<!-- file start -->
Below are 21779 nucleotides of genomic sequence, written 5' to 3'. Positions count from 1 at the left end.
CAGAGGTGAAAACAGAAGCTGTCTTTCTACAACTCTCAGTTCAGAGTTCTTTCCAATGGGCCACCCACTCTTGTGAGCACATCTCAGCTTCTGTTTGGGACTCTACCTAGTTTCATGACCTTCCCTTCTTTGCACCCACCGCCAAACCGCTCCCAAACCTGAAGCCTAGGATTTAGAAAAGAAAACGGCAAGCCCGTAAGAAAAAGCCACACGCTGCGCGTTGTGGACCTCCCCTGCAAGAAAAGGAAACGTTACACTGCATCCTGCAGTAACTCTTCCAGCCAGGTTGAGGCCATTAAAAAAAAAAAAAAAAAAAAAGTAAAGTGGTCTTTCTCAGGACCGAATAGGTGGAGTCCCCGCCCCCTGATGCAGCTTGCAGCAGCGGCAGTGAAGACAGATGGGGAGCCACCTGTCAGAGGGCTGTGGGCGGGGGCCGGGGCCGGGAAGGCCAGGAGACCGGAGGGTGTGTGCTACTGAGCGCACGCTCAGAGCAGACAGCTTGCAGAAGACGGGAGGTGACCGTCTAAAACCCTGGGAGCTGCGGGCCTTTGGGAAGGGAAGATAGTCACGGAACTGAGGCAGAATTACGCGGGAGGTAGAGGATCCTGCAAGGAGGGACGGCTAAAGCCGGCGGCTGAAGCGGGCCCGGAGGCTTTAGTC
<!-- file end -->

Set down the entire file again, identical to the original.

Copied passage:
Below are 21779 nucleotides of genomic sequence, written 5' to 3'. Positions count from 1 at the left end.
CAGAGGTGAAAACAGAAGCTGTCTTTCTACAACTCTCAGTTCAGAGTTCTTTCCAATGGGCCACCCACTCTTGTGAGCACATCTCAGCTTCTGTTTGGGACTCTACCTAGTTTCATGACCTTCCCTTCTTTGCACCCACCGCCAAACCGCTCCCAAACCTGAAGCCTAGGATTTAGAAAAGAAAACGGCAAGCCCGTAAGAAAAAGCCACACGCTGCGCGTTGTGGACCTCCCCTGCAAGAAAAGGAAACGTTACACTGCATCCTGCAGTAACTCTTCCAGCCAGGTTGAGGCCATTAAAAAAAAAAAAAAAAAAAAAGTAAAGTGGTCTTTCTCAGGACCGAATAGGTGGAGTCCCCGCCCCCTGATGCAGCTTGCAGCAGCGGCAGTGAAGACAGATGGGGAGCCACCTGTCAGAGGGCTGTGGGCGGGGGCCGGGGCCGGGAAGGCCAGGAGACCGGAGGGTGTGTGCTACTGAGCGCACGCTCAGAGCAGACAGCTTGCAGAAGACGGGAGGTGACCGTCTAAAACCCTGGGAGCTGCGGGCCTTTGGGAAGGGAAGATAGTCACGGAACTGAGGCAGAATTACGCGGGAGGTAGAGGATCCTGCAAGGAGGGACGGCTAAAGCCGGCGGCTGAAGCGGGCCCGGAGGCTTTAGTC